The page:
The online patient community PatientsLikeMe offers an interesting case study in how an online forum for patients can also be harnessed for clinical research purposes. Started to connect patients with amyotrophic lateral sclerosis, PatientsLikeMe has since expanded to include more than 700 000 patients living with more than 2 800 conditions (PatientsLikeMe, 2019[28]). In addition to forums open only to registered users, where patients can share questions and experiences with others, the website offers tools to track their health, report outcomes, and seek information about different health conditions. In addition to the patient-oriented tools and information offered through the website, PatientsLikeMe sells all non-identifiable information about its members, including to academic research groups, advocacy organisations, and pharmaceutical companies for research purposes (PatientsLikeMe, 2019[28]).

Traditional inequalities persist despite these advances

However, there is evidence that many health inequalities – such as inequalities in health literacy and health-seeking based on socioeconomic status and level of education – are being replicated in how health systems users seek out health information online. In the United States, data based on the Health Information National Trends Survey (HINTS) has found that people with higher levels of education are significantly more likely to use the participative internet (such as Facebook, Twitter and other websites that allow users to actively engage) to find health information. People with a college education were found to be twice as likely to use the internet for health information than those without a high school degree, while adults with a post-graduate education were seven times as likely to seek out health information online, compared with people who had not finished high school (Tennant et al., 2015[29]).

3.2.4. Mobile phones and apps increasingly serve as personal health monitors

The rapid proliferation of ‘mobile health’ (mHealth) – most notably online, through social media, and through health apps and other software – has introduced new flows of information that are unrestricted, largely unregulated, and often unverified. Between 2013 and 2017, the number of mHealth app downloads more than doubled worldwide, from 1.7 billion to 3.7 billion (Figure 3.2).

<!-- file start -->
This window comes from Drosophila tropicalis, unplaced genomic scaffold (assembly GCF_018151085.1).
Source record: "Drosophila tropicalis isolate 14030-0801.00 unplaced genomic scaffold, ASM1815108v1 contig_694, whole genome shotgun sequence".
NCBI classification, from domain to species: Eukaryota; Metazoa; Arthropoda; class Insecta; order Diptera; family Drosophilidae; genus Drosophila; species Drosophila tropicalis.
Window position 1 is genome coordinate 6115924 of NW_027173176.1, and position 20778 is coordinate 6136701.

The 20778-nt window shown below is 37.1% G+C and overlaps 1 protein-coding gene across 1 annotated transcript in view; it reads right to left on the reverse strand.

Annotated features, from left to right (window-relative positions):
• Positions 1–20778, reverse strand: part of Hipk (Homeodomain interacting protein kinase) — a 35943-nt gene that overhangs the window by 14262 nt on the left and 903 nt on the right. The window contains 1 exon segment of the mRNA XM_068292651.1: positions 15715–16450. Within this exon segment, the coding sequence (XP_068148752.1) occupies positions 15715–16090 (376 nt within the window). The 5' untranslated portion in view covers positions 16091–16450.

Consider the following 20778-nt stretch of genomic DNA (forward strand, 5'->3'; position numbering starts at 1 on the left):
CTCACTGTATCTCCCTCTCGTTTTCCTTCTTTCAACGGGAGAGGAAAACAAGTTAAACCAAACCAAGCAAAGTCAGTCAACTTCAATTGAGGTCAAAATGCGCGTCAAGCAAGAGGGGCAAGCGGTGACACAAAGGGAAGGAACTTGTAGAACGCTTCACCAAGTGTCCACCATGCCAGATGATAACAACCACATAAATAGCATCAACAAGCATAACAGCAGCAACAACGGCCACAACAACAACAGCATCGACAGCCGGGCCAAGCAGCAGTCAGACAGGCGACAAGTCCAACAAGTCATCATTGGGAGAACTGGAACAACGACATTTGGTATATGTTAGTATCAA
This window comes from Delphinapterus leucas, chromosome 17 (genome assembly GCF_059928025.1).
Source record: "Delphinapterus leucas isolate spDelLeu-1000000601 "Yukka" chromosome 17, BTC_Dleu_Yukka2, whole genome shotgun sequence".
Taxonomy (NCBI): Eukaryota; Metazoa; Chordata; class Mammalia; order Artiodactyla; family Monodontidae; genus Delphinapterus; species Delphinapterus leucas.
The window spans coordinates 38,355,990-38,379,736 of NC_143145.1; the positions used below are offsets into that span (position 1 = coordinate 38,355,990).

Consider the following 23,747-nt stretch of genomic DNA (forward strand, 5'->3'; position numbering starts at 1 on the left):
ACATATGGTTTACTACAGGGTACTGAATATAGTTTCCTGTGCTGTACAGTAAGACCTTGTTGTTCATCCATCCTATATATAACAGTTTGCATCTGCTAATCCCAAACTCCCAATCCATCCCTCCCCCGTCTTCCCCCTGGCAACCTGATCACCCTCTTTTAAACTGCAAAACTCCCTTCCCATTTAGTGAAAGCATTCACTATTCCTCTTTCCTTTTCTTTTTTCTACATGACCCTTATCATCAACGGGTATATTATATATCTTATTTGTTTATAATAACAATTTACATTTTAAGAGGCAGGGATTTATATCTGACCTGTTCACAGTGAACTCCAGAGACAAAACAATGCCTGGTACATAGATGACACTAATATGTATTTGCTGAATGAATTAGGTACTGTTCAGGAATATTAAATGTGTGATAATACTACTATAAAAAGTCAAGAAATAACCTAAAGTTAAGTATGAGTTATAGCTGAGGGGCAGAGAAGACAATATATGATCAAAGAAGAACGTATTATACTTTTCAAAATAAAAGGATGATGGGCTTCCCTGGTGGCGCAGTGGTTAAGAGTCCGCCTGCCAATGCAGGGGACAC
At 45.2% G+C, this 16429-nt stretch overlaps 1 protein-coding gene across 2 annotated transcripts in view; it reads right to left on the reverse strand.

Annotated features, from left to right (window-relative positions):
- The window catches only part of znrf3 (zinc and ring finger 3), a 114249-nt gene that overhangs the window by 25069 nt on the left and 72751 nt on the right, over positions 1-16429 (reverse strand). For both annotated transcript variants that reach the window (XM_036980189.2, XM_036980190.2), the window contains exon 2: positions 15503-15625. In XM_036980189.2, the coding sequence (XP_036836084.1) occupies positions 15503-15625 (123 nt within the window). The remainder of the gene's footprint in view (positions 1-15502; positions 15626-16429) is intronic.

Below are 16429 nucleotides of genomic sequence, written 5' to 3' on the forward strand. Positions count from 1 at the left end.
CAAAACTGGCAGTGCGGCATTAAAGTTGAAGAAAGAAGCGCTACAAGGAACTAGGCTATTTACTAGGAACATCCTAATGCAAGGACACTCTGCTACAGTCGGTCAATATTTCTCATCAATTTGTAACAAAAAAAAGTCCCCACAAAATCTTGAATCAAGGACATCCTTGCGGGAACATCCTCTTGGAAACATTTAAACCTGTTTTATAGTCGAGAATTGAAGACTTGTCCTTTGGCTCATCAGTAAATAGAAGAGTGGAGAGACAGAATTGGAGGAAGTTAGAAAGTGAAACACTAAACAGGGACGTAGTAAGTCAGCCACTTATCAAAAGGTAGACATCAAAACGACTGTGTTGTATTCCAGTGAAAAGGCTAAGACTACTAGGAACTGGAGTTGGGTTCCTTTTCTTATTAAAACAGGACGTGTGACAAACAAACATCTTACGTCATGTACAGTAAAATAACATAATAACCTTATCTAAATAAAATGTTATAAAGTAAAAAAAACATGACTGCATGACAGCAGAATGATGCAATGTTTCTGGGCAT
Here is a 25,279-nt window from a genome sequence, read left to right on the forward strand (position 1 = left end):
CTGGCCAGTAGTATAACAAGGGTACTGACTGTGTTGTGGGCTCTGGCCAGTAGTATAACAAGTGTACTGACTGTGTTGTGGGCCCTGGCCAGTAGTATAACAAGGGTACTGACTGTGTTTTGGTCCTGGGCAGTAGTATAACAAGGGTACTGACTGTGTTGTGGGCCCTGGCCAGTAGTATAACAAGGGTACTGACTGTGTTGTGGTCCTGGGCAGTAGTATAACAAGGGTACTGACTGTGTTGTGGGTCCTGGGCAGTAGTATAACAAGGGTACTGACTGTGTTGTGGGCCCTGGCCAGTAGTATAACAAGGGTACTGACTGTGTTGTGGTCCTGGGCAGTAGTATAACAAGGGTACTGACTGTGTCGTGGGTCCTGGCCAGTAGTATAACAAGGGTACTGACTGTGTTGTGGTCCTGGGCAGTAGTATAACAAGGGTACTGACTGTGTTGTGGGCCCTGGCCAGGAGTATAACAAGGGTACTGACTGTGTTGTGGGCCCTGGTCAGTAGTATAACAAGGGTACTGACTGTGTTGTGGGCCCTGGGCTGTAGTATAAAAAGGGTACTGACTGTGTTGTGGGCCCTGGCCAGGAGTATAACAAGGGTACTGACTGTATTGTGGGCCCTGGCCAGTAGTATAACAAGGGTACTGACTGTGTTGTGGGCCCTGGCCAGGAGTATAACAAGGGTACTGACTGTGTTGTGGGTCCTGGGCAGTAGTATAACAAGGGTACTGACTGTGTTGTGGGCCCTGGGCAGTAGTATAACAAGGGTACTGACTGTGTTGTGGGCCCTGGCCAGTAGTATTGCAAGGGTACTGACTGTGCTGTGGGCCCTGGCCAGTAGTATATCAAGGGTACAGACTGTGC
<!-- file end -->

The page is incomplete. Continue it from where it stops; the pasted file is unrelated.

More than 325 000 health applications are now available for consumers to download, with nearly one-quarter – some 78 000 apps – added in 2017 alone (Research2Guidance, 2017[30]). Wearable technologies, meanwhile, more than tripled in use between 2014 and 2018, with one-third of responding adults in seven countries (Australia, Finland, Norway, Singapore, Spain, United Kingdom [England], United States) reporting that they use wearable health technologies in 2018, compared with fewer than one in ten in 2014 (Safavi, K., Webb, K., Kalis, 2018[31]).

Increasingly, the source of new health technologies come from outside the traditional health sector. Traditional health actors – including insurers, pharmaceutical companies, hospitals, and medical device companies – release just over half (53%) of mHealth applications. The remainder (47%) of health apps released are developed and released by companies that are focused exclusively on the digital market (Research2Guidance, 2017[30]).

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Figure 3.2. Interaction with mHealth applications has risen quickly
Billions of downloads per year
Figure 3.2. Interaction with mHealth applications has risen quickly

Note: Data for 2017 are preliminary estimates.

Source: Research2Guidance (2017[30]), “mHealth Economics 2017: Current Status and Future Trends in Mobile Health”,

The rapid rise in the number of consumer-oriented health applications, and the influx of new non-health actors into the creation and delivery of these digital tools, raises important questions related the quality, effectiveness, and efficiency of many of these new applications. The sheer number of digital tools available to users – quite literally at their fingertips, through mobile phones – can make it difficult to identify which apps and tools are actually effective, which might be marginally useful, and which could in fact be harmful to health. Some countries are taking steps to improve information around the quality of consumer-oriented health applications (Box 3.2).